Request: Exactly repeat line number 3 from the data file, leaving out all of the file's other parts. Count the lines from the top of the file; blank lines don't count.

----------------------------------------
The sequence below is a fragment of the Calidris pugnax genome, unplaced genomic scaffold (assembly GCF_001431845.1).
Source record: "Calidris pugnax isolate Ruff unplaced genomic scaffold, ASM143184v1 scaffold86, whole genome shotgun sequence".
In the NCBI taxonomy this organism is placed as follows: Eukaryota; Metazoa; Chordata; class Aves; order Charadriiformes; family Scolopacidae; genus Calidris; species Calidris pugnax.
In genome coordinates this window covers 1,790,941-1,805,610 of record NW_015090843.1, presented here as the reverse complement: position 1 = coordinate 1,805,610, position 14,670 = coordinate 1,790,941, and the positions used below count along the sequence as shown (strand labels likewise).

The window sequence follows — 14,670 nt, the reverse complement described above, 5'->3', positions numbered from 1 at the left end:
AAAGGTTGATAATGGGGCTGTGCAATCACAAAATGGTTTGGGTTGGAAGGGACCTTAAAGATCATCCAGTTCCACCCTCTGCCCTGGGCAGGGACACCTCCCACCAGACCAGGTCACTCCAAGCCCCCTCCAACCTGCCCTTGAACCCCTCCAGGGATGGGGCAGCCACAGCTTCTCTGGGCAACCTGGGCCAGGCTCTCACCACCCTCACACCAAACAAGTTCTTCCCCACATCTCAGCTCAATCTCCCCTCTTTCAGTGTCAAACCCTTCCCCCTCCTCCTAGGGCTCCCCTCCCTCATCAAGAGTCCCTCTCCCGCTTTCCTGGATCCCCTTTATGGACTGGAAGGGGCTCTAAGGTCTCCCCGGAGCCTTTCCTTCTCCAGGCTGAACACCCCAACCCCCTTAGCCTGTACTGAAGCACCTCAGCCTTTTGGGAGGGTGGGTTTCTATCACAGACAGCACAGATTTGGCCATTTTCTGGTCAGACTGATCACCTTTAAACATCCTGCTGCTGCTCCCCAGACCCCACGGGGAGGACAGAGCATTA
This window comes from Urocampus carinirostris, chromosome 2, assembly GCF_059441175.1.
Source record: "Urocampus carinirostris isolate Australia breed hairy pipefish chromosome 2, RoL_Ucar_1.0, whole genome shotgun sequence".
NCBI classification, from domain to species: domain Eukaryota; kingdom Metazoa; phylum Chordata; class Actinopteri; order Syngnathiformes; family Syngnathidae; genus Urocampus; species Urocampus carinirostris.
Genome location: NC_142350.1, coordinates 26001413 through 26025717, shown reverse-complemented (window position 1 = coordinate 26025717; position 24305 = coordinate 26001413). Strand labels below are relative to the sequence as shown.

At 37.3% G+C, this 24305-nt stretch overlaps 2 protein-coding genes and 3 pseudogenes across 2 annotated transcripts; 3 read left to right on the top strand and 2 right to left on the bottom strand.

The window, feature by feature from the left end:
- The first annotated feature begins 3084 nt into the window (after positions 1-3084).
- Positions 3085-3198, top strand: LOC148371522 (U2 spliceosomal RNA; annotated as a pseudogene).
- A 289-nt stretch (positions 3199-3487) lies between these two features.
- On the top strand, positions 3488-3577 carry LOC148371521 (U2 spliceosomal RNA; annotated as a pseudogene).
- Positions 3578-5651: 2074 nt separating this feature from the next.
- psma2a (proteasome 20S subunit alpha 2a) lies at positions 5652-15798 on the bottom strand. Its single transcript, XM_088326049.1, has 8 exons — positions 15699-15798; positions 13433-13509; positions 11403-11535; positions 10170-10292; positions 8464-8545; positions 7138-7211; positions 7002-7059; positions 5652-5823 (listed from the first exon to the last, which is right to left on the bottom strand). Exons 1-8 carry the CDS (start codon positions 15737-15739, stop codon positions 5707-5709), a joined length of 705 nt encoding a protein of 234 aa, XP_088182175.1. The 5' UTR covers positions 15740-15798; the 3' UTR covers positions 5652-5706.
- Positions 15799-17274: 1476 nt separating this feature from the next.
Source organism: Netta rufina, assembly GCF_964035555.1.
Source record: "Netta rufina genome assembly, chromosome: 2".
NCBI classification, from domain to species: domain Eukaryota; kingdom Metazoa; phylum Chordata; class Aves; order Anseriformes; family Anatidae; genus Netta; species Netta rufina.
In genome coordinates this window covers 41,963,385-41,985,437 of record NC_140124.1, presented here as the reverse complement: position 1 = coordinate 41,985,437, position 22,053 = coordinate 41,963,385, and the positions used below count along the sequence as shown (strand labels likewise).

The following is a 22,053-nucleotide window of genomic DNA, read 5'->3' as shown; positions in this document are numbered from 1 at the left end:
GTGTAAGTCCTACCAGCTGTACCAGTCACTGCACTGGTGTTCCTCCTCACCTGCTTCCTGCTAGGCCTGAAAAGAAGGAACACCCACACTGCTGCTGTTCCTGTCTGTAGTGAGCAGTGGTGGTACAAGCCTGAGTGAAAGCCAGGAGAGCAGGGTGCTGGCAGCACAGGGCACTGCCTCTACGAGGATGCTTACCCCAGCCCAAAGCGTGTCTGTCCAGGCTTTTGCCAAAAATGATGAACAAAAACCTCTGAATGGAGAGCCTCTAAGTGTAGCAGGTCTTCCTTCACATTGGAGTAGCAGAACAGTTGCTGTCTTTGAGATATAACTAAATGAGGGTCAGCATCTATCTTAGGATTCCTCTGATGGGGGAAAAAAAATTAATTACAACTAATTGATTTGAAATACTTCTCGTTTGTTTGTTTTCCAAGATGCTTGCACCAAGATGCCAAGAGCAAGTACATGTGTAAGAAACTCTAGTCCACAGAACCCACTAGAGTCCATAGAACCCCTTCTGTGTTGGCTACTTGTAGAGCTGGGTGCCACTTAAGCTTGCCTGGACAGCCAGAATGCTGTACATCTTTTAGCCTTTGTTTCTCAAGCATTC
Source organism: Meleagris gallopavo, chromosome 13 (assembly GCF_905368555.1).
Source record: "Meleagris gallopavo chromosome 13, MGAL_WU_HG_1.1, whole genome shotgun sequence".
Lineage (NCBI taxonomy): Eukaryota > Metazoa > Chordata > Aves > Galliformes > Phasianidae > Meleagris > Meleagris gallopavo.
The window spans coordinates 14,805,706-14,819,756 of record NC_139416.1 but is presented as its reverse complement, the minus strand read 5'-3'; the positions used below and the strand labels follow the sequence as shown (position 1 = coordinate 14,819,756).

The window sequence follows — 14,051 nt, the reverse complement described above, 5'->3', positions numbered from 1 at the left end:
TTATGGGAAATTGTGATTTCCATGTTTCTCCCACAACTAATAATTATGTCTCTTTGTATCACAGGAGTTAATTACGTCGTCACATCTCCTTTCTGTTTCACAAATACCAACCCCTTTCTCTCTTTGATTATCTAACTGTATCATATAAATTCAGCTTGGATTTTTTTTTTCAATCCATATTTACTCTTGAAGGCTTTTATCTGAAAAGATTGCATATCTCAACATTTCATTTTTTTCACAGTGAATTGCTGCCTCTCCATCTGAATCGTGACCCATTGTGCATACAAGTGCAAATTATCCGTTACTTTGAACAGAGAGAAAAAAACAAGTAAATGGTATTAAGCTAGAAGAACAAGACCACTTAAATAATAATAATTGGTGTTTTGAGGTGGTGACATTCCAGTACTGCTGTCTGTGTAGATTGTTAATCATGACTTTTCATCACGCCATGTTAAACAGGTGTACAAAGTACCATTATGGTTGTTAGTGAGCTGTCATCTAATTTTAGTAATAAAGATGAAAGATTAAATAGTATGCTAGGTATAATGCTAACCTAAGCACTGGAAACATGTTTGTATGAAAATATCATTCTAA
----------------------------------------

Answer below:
In the NCBI taxonomy this organism is placed as follows: Eukaryota; Metazoa; Chordata; class Aves; order Charadriiformes; family Scolopacidae; genus Calidris; species Calidris pugnax.